by Brian E. Thomas

Have you dusted off your incident response plan?

Sep 25, 2019
Data BreachIT StrategyRansomware

As security incidents are more prevalent these days, we are seeing organizations that aren't sufficiently prepared because their incident response plan was outdated or non-existent.

As a CIO or senior technology leader for your organization, it is important that you are the champion for ensuring the company’s security posture is solid. You may have a CISO at your organization, depending on the size of the company and your CISO may be very much on top of this. However, it is key that your incident response plan is solid, tested, trained and socialized with all those that would be involved when your plan is activated. 

Every week (more like daily) we see headlines about a financial institution, local government or large school system that is hacked or has become the latest victim of ransomware. In many of these cases these companies find out that their Incident Response Plan was never tested, or worse—it didn’t exist. Many organizations that have a security team and the latest SIEM (Security Information and Event Management) or other security technology, get complacent and put too much emphasis on these tools. A good security program takes a layered approach to security and looks at the organization holistically, from the firewall, to end user education.

As Thor Olavsrud wrote in “Companies complacent about data breach preparedness,” most organizations now have a plan, but these aren’t reviewed, updated or tested regularly as they should be. Olavsrud mentions as security incidents are more prevalent these days, we are seeing that organizations weren’t sufficiently prepared because their incident response plan was outdated or non-existent.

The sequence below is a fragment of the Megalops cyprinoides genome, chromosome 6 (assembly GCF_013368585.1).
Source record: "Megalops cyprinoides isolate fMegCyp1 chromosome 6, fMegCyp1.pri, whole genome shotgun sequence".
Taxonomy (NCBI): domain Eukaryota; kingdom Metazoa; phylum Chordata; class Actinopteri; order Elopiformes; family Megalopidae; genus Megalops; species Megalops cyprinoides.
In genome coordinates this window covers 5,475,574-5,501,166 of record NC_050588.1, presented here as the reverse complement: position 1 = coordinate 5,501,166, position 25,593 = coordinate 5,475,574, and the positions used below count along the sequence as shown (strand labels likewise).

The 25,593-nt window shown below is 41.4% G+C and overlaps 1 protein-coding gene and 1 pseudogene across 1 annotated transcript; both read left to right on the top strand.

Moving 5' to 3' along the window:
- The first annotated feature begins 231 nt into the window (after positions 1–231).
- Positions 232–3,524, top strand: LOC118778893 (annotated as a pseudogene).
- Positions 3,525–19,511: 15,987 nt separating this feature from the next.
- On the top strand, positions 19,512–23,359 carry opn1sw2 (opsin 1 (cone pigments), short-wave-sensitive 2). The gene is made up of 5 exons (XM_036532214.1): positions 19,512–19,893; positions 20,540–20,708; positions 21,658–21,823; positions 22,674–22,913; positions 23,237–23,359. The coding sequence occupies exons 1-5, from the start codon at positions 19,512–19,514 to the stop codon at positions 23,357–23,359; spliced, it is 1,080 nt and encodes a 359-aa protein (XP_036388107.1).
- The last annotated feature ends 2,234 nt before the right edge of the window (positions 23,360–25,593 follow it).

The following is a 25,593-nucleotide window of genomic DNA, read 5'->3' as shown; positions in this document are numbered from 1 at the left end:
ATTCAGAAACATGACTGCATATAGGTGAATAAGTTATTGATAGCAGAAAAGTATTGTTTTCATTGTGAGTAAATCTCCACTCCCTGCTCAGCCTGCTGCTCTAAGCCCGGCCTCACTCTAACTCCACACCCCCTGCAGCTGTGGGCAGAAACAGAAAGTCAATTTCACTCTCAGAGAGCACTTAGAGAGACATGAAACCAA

How prepared are you?

By now you and your organization understand the concept of Incident Response (IR), and knows that this methodology will handle breaches, security incidents, ransomware, etc. A good incident response plan is well documented, communicated, trained, and tested annually at a minimum. This plan will incorporate methods that will assist you in responding timely, identifying, minimizing damage, exposure and cost of a cyber-attack. Of course, the plan will consider how best to identify, communicate and learn to prevent attacks in the future.

While you may have assigned a Security Response Team and have trained them, it is important to remind all involved to be clear thinking and focus on the task at hand, as it will be a high-pressure time for everybody. It is paramount that you and your team perform at its highest by having an effective and rapid response. Therefore, having a well-documented IR plan that allows for the team to follow it step-by-step will ensure the success of the recovery.

Don’t try and reinvent the wheel

It’s imperative that you ensure your IR plan has the foundational items needed in a successful plan and recovery. Whether you have an IR plan in place or not, you can start by validating the incident response actions against the response phases defined by NIST (National Institute of Standards and Technology). Your plan should follow the NIST Computer Security Incident Handling Guide (SP 800-61) standard and the steps are outlined as such:

  • Preparation: Advance planning on prevention and handling of incidents or cyber-attacks.
  • Detection and analysis: This includes actively and proactively monitoring anomalies, potential attack vectors, prioritizing these tasks.